“O’Gallows!” shouts MacTeigue. “Take the port guns here! I’m going below to aim for those blind fools!” He races to the ladder and disappears. The gunners move to the port side, which at the moment faces nothing but empty sea, and prepare to fire the cannons.

O’Gallows turns his head to respond to MacTeigue, but he has already gone below. He curses. “Captain! I’ve the gaff and MacTeigue’s below – ye must fire the guns!” He braces his back as a gust of wind catches at the mainsail, and his companions curse at the pain, but none of them lets go of the line.

The Captain curses and looks down at the sea. The sea-anchor, cut loose from the ship’s starboard rail, has sunk lower and swung under the ship – and now it comes taut on the second line, run around the stern of the Grace and tied to the anchor capstan on the port side. With a groan and a shudder, the ship, begins a second rapid turn, now to the port side. The Captain nods and then leaps the eight feet down from the poop deck to the main deck, where he grabs a slow match – a length of fuse, smoldering at one end – from Lynch and crouches by the touch-hole of a four-pounder. “MacTeigue! On your mark!” he roars.

“Aye!” MacTeigue calls from below.

This time, the Sea-Cat is not caught unaware; the pursuing ship begins to fall off, turning away from the wheeling Grace – presenting the larger ship’s port side, rather than her bow; a larger target, but a target that can also fire back.

The Grace turns, Desmond straining against the wheel, his face white with pain, O’Gallows and his two men straining against the mainsail lines, every other man straining eyes and ears, waiting for the order to fire to echo out from the lower deck, waiting for the target to come into view. As she does – and she is a large target now: the sea-anchor has slowed the Grace appreciably, and the Sea-Cat has closed rapidly even while taking fire – they can see that her side will be to them. “Prepare to fire!” the Captain shouts. “To fire stations after the broadside!” There is a chorus of Ayes in response.

Then they wait.

The ropes creak. The men grunt. The waves splash. The ships turn, and turn, and turn, and then – “FIRE!”

Six cannons blast from the Grace. The chain shot rips through the shrouds, cutting several lines and tangling others; the Sea-Cat’s sails sag and flap. And – at last! – two eight-pound cannonballs, each four inches in diameter, strike the hull just at the waterline and crash through, followed by the frothing sea. A cheer begins and is cut off as the Captain roars “PREPARE TO FIRE AGAIN!” and moves to the next set of cannons. Now is the dangerous time, when the Sea-Cat’s cannons – she carries eighteen on a side, and enough men to fire all, reload and fire again – may blast away, smashing the sails, the mast, the hull, the guns, and the men of the Grace, crashing through flesh and metal and bone, striking deadly flying splinters from the wooden hull wherever the cannonballs strike.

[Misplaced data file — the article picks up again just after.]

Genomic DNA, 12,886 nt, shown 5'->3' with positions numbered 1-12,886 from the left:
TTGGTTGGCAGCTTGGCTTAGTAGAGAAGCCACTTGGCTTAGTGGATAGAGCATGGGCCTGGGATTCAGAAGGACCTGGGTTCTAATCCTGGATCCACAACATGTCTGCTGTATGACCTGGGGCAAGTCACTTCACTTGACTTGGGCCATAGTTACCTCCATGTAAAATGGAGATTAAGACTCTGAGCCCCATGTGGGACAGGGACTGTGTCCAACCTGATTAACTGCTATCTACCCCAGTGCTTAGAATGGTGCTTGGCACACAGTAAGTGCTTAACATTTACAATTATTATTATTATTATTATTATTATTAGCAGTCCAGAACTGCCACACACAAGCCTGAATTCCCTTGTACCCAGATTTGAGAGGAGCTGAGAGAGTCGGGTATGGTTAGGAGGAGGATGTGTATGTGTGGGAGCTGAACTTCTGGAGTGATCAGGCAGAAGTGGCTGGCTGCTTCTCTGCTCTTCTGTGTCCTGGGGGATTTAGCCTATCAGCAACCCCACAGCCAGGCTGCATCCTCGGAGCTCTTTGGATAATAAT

But she does not fire.

From below, MacTeigue again yells “FIRE!” and six cannons blast. The chain shot does little harm, flying mainly between the masts; another round shot punches a third hole in the hull at the waterline.

“FIRE STATIONS!” the Captain bawls. The men below run to the pumps; above they drop buckets into the sea and raise them on ropes, ready to douse flames; canvas sheets are lowered and soaked, ready to smother sparks, as well. O’Gallows and his two helpers tie the mainsail’s lines to cleats, all three flexing their shaking, bloody hands with hisses of pain. “Sharpshooters to the mast!” the Captain calls as he strides to the ladder up to the poop deck. “Ian – cut it loose!”

O’Gallows’s axe strikes again, and the sea-anchor slowly floats to the surface and falls behind. The Captain takes a moment to watch it sink, raising a hand in salute. Lynch and two older men move to the mainmast where they untie long rifles from a rack; they tie pouches of ammunition to their belts. Then one crouches at the rail, and the other two climb the masts, Lynch at the foremast and the other man on the mainmast; they straddle the yardarms and raise the rifles, taking aim at the Sea-Cat.

Now fire comes from the Sea-Cat – but it is musket fire, not the cannons. Their sharpshooters are in place, as well, and far more numerous. Lead balls whine and crack against the Grace, and the men duck and curse, but stay at their stations. MacTeigue begins to reload the cannons, but it is a slow and laborious process, especially for one man working alone. But he continues, undaunted.

Now the Grace’s sharpshooters begin to return fire – and it is immediately clear that something is different. The crack of the guns is sharper, flatter, and with almost no smoke; then after each shot, they move a brass lever up, back, forward and down – and they fire again. The man at the rail does not even move a lever, simply aiming and pulling the trigger, again and again, firing without reloading. Their accuracy, too, is far greater, and men on the Sea-Cat cry out and fall, one after another.

But the Sea-Cat, after the apparent mistake of turning broadside and then failing to fire any cannon, has already begun turning to follow, and now she is aimed straight for the Grace once more, and drawing closer by the second despite the damage she has absorbed, her momentum carrying her as the smaller ship slowly begins to pick up her lost speed. Not soon enough: for the Sea-Cat comes within pistol range, and then she turns slightly, presenting her left fore-quarter to the starboard and stern of the Grace.

The Captain, standing on the poop deck, locks gazes with his opposite number, who is now close enough that the whites of his eyes are visible. With a start, the Captain realizes there is another man, standing in the shadow of the Sea-Cat’s commander: he is dark-skinned, African or West Indian, and his head is shaved clean; he wears a strange robe and a brimless cloth cap. This other man is smiling, and the evil in his expression is enough to make the Grace’s captain shiver, even from this distance. The Captain looks away.